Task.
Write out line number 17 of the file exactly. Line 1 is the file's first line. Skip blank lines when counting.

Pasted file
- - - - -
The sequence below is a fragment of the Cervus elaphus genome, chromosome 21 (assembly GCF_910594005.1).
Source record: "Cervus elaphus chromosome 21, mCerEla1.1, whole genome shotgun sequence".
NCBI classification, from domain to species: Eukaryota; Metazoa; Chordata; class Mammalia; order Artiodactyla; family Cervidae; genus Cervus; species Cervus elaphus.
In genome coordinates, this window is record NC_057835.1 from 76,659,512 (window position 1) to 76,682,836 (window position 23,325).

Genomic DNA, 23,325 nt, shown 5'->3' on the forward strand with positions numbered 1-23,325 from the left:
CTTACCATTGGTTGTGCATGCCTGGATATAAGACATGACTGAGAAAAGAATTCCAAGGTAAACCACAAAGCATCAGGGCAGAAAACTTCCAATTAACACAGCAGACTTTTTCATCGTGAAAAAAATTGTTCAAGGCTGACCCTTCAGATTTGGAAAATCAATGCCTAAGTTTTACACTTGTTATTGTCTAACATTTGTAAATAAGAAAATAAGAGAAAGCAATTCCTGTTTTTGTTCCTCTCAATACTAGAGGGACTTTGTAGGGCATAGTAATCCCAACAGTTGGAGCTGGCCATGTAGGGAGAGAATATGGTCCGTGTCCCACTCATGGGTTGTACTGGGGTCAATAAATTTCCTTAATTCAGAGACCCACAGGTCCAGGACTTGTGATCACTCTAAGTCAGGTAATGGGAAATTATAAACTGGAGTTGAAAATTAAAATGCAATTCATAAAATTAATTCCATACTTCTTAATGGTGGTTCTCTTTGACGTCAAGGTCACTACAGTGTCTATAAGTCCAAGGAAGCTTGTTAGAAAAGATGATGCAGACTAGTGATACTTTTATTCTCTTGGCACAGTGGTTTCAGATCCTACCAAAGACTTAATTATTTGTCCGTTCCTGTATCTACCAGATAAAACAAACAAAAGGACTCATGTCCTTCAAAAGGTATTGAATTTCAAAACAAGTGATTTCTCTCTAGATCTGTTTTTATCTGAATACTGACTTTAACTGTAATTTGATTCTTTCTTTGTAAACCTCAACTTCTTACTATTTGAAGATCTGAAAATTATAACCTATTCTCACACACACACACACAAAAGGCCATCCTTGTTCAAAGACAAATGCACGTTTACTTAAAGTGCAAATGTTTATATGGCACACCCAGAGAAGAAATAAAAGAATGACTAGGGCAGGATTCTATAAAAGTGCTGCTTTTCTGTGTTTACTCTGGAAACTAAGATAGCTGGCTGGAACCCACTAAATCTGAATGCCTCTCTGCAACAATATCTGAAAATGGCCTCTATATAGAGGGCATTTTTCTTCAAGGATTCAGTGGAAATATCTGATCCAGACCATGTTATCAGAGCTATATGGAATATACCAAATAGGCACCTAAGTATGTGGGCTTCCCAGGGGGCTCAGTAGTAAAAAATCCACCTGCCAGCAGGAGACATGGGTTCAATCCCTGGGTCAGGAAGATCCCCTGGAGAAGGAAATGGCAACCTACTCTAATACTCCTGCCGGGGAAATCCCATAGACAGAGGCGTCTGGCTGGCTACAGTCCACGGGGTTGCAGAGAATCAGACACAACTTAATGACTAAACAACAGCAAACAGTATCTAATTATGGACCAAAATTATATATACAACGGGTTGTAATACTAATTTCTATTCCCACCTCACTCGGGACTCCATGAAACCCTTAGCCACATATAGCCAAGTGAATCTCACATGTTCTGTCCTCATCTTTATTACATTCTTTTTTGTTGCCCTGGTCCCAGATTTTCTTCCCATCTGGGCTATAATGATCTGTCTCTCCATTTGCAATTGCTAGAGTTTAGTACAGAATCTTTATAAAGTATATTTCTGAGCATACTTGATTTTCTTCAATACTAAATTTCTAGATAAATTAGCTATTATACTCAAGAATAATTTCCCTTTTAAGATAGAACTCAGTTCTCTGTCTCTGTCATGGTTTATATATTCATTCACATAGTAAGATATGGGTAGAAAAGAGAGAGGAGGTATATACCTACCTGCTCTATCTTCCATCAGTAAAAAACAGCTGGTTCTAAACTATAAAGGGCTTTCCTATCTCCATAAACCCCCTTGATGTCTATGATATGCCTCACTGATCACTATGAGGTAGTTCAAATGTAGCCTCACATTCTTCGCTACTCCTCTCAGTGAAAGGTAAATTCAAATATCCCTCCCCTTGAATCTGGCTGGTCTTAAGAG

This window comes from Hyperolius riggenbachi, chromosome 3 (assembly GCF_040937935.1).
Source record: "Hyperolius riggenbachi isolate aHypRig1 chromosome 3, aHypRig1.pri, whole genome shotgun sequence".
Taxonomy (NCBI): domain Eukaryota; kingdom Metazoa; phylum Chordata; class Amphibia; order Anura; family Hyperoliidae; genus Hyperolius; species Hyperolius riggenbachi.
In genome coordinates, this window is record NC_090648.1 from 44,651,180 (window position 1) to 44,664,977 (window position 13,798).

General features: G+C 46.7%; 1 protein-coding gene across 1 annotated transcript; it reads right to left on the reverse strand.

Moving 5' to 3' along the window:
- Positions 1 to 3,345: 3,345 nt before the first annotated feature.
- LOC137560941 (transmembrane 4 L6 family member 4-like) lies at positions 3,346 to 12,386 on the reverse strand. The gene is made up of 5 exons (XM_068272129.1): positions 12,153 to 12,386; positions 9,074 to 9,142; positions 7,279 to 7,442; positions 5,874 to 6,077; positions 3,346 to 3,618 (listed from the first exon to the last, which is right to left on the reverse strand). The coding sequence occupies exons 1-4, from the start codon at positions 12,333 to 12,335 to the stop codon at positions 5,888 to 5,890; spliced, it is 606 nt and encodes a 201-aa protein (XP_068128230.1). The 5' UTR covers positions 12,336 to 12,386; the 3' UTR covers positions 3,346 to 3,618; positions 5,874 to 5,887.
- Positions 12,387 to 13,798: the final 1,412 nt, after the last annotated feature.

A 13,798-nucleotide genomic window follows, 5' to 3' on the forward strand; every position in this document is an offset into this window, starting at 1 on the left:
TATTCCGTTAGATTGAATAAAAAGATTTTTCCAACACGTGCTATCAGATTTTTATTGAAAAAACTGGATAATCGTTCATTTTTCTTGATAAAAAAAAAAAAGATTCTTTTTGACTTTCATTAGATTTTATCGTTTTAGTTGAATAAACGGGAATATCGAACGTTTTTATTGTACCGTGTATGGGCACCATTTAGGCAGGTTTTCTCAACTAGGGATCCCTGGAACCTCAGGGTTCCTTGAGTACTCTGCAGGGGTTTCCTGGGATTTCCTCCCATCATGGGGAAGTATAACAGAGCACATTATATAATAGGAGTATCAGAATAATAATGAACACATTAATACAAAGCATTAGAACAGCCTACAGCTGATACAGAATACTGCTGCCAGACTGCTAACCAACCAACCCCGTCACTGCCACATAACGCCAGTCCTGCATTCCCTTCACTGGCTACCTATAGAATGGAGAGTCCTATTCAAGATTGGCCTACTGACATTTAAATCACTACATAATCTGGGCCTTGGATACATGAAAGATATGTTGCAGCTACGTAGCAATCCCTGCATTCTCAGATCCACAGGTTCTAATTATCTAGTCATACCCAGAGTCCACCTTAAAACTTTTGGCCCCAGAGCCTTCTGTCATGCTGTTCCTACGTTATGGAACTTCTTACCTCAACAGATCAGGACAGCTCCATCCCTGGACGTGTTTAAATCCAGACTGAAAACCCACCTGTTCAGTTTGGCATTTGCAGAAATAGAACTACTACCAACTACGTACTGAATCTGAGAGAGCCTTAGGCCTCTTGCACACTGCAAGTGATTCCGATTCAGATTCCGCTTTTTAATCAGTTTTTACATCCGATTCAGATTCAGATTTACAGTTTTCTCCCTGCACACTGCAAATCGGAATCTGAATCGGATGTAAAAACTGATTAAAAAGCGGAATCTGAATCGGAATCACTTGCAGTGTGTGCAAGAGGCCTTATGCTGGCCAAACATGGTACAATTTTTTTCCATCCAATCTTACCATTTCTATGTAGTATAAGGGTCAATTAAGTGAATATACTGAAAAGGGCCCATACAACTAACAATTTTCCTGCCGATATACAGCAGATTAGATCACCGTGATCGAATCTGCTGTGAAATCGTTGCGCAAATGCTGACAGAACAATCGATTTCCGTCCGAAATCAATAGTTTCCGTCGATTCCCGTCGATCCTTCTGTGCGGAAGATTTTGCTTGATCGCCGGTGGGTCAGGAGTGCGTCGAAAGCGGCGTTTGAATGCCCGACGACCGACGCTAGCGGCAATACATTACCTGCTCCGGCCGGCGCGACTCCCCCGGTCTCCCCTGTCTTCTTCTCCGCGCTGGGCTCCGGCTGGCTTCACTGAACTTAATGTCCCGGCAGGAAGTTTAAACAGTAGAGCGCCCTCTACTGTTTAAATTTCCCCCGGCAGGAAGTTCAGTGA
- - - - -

TATTCCGTTAGATTGAATAAAAAGATTTTTCCAACACGTGCTATCAGATTTTTATTGAAAAAACTGGATAATCGTTCATTTTTCTTGATAAAAAAAAAAAAGATTCTTTTTGACTTTCATTAGATTTTATCGTTTTAGTTGAATAAACGGGAATATCGAACGTTTTTATTGTACCGTGTATGGGCACCATTTAGGCAGGTTTTCTCAACTAGGGATCCCTGGAACCTCAGGGTTCCTTGAGTACTCTGCAGGGGTTTCCTGGGATTTCCTCCCATCATGGGGAAGTATAACAGAGCACATTATATAATAGGAGTATCAGAATAATAATGAACACATTAATACAAAGCATTAGAACAGCCTACAGCTGATACAGAATACTGCTGCCAGACTGCTAACCAACCAACCCCGTCACTGCCACATAACGCCAGTCCTGCATTCCCTTCACTGGCTACCTATAGAATGGAGAGTCCTATTCAAGATTGGCCTACTGACATTTAAATCACTACATAATCTGGGCCTTGGATACATGAAAGATATGTTGCAGCTACGTAGCAATCCCTGCATTCTCAGATCCACAGGTTCTAATTATCTAGTCATACCCAGAGTCCACCTTAAAACTTTTGGCCCCAGAGCCTTCTGTCATGCTGTTCCTACGTTATGGAACTTCTTACCTCAACAGATCAGGACAGCTCCATCCCTGGACGTGTTTAAATCCAGACTGAAAACCCACCTGTTCAGTTTGGCATTTGCAGAAATAGAACTACTACCAACTACGTACTGAATCTGAGAGAGCCTTAGGCCTCTTGCACACTGCAAGTGATTCCGATTCAGATTCCGCTTTTTAATCAGTTTTTACATCCGATTCAGATTCAGATTTACAGTTTTCTCCCTGCACACTGCAAATCGGAATCTGAATCGGATGTAAAAACTGATTAAAAAGCGGAATCTGAATCGGAATCACTTGCAGTGTGTGCAAGAGGCCTTATGCTGGCCAAACATGGTACAATTTTTTTCCATCCAATCTTACCATTTCTATGTAGTATAAGGGTCAATTAAGTGAATATACTGAAAAGGGCCCATACAACTAACAATTTTCCTGCCGATATACAGCAGATTAGATCACCGTGATCGAATCTGCTGTGAAATCGTTGCGCAAATGCTGACAGAACAATCGATTTCCGTCCGAAATCAATAGTTTCCGTCGATTCCCGTCGATCCTTCTGTGCGGAAGATTTTGCTTGATCGCCGGTGGGTCAGGAGTGCGTCGAAAGCGGCGTTTGAATGCCCGACGACCGACGCTAGCGGCAATACATTACCTGCTCCGGCCGGCGCGACTCCCCCGGTCTCCCCTGTCTTCTTCTCCGCGCTGGGCTCCGGCTGGCTTCACTGAACTTAATGTCCCGGCAGGAAGTTTAAACAGTAGAGCGCCCTCTACTGTTTAAATTTCCCCCGGCAGGAAGTTCAGTGA